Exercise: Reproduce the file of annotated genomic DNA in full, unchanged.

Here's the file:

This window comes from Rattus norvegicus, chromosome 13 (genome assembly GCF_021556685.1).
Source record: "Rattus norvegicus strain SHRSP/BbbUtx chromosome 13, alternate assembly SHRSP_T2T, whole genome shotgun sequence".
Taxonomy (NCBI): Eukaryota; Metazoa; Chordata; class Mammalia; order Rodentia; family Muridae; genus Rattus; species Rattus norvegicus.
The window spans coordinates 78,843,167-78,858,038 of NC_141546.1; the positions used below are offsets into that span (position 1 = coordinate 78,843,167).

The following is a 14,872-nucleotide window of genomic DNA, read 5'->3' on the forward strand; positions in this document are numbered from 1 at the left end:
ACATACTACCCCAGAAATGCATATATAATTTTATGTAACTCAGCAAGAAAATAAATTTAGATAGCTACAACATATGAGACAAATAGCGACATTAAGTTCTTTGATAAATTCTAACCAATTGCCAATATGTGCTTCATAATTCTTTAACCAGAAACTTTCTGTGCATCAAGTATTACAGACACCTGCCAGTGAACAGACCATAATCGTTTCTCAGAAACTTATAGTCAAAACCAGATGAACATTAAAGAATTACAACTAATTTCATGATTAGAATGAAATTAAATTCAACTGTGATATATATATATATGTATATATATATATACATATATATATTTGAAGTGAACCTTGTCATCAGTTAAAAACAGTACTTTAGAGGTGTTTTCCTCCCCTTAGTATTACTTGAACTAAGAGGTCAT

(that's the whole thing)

This window comes from Rattus norvegicus, chromosome 13 (genome assembly GCF_021556685.1).
Source record: "Rattus norvegicus strain SHRSP/BbbUtx chromosome 13, alternate assembly SHRSP_T2T, whole genome shotgun sequence".
Taxonomy (NCBI): Eukaryota; Metazoa; Chordata; class Mammalia; order Rodentia; family Muridae; genus Rattus; species Rattus norvegicus.
The window spans coordinates 78,843,167-78,858,038 of NC_141546.1; the positions used below are offsets into that span (position 1 = coordinate 78,843,167).

The following is a 14,872-nucleotide window of genomic DNA, read 5'->3' on the forward strand; positions in this document are numbered from 1 at the left end:
ACATACTACCCCAGAAATGCATATATAATTTTATGTAACTCAGCAAGAAAATAAATTTAGATAGCTACAACATATGAGACAAATAGCGACATTAAGTTCTTTGATAAATTCTAACCAATTGCCAATATGTGCTTCATAATTCTTTAACCAGAAACTTTCTGTGCATCAAGTATTACAGACACCTGCCAGTGAACAGACCATAATCGTTTCTCAGAAACTTATAGTCAAAACCAGATGAACATTAAAGAATTACAACTAATTTCATGATTAGAATGAAATTAAATTCAACTGTGATATATATATATATGTATATATATATATACATATATATATTTGAAGTGAACCTTGTCATCAGTTAAAAACAGTACTTTAGAGGTGTTTTCCTCCCCTTAGTATTACTTGAACTAAGAGGTCAT